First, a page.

2017 Reading Challenge: Follow the Book Dragon through the Year

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My Reading Challenge Thoughts

I always like to have a reading challenge for myself every year and this year I am upping the amount of books I want to read. I am going to read 50 books over the course of the year and I am going to document reviews of all of them as I finish each book. I already have a list of books I am going to start on Goodreads.com. Click here if you want to see and become friends with me on Goodreads! 
Anyways, here are the books on my 2017 To-Read Book Shelf:
2017 Reading Challenge

Many of these are from series I want to finish up or are right in the middle of. All of them are ones I am really enjoying! So be on the look out for reviews from these novels and from others. If you have suggestions about what I should add to my shelf comment below or friend me on goodreads.com and talk to me there!

If you want to do a reading challenge, but don’t know where to start comment below and I will send you some helpful hints or write a helpful hint post. 🙂

 

Sincerely,

 

The Book Dragon

Coming Back from My Hiatus–A Summer’s Tale

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My Hiatus

Summer 2016 turned into many sunshine-filled months of gluing myself to my computer to accomplish my final task for my Master’s in Creative Writing–My Capstone. I had to write 15,000 words of a novel I wanted to start to create and a publication plan with it, so I ignored any other writing I would normally do (including this blog) and set out on my journey. During my adventure into the stressful life of storytelling for a final grade, I found Mia. She is a mid-twenties, young, business owner who has accomplished a few of my own dreams, but nothing ever is what it seems.

I only finished the first third of the novel and I am still walking down Mia’s path as she faces tragedy and her past. Since school is over I can start sharing some of the writing love back to my beloved blog. So I will be sharing bits and pieces of Mia’s journey as I continue to complete the novel. Here is a small section of the story.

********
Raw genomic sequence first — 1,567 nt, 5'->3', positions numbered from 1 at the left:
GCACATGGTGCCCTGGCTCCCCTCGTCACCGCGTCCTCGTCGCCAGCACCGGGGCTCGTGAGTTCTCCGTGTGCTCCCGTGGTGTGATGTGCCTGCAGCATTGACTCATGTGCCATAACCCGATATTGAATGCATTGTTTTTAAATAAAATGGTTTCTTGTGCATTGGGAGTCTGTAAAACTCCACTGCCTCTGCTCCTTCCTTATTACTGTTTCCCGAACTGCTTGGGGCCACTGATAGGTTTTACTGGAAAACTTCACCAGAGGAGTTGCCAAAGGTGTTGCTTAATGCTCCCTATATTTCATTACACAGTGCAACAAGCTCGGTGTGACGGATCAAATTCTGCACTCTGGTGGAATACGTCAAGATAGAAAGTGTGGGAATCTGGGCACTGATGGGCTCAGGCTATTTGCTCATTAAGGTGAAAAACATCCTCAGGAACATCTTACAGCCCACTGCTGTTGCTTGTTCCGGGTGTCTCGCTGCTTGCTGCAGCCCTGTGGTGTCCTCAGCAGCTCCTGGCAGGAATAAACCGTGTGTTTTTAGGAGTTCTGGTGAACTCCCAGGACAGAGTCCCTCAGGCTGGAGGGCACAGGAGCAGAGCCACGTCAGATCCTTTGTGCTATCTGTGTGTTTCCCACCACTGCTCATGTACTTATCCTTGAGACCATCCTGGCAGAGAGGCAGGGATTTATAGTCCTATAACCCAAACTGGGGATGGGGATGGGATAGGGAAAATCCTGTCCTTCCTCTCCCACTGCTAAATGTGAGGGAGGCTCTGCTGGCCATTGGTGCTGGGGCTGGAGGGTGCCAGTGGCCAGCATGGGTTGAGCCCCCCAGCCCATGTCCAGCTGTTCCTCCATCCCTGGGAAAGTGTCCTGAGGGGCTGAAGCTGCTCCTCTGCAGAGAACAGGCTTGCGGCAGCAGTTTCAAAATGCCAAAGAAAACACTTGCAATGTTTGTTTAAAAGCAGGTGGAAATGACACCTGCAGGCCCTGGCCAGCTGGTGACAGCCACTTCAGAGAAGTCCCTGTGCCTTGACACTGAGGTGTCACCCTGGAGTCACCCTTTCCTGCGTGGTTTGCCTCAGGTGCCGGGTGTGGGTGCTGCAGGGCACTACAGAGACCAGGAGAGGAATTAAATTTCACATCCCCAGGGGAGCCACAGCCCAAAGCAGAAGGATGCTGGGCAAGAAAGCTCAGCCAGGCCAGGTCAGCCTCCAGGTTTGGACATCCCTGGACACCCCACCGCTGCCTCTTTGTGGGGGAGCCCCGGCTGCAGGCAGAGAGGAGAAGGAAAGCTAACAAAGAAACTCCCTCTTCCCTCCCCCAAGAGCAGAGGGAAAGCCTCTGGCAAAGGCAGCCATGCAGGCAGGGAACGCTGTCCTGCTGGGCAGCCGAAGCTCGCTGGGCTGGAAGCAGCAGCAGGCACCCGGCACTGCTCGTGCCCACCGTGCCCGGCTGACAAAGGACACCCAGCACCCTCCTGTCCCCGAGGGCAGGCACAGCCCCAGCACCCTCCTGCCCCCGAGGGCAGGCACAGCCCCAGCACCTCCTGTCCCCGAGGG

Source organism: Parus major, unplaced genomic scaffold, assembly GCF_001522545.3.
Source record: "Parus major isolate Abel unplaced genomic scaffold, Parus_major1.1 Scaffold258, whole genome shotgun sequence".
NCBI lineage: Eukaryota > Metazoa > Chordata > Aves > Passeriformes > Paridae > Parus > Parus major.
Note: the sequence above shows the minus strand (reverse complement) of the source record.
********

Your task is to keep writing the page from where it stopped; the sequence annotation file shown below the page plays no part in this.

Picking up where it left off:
Falling to Pieces

“MOVE!” I screamed at the body lying down on the pavement beneath me. I was floating–suspended in midair–witnessing the disaster beneath me. I wanted to help. I needed to help, but invisible strings kept me in place, only allowing me to see and not act.

“Stay with us!” a paramedic hollered at the body. I could only see the person’s jeans and their right hand, lifelessly stretched out. Something glistened for a split second on one of it’s fingers–something gold…

I shot up out of bed when I Prevail, a local rock/screamo/heavy metal band from Grand Rapids, jarred my sleep heavy body awake with their version of Blank Space by Taylor Swift from my iphone next to my bed. In my opinion it was the better version of the song. I pressed my palms to my eyes, trying to remember what I had just dreamt about. It was already slowly fading into the black void. Once I opened my eyes, accepting defeat, a glisten of something gold flashed below me and I instinctively grabbed at my ring on my right hand, twisting it as I always do when I am nervous. For a moment I almost remembered my dream, but the moment past as I heard many feet clicking across the floor toward my bedroom.

So I welcome you into the life of Mia and I hope you stay with me through the journey of writing, the rejections of publishers, and the final joy of getting my manuscript published (Lord willing).

Keep Shining,

 

AshleyDannie

What’s with Paper Towns and this so called Teen Whisperer?

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Move over Veronica Roth and Suzanne Collins, a new voice for young adults everywhere has emerged and he doesn’t just write for them but writes as them. Yes, John Green is moving YA Literature away from the unrealistic characters teens have fawned over in their own little fandom worlds to writing about actual teenagers and their reapaper townsl life struggles.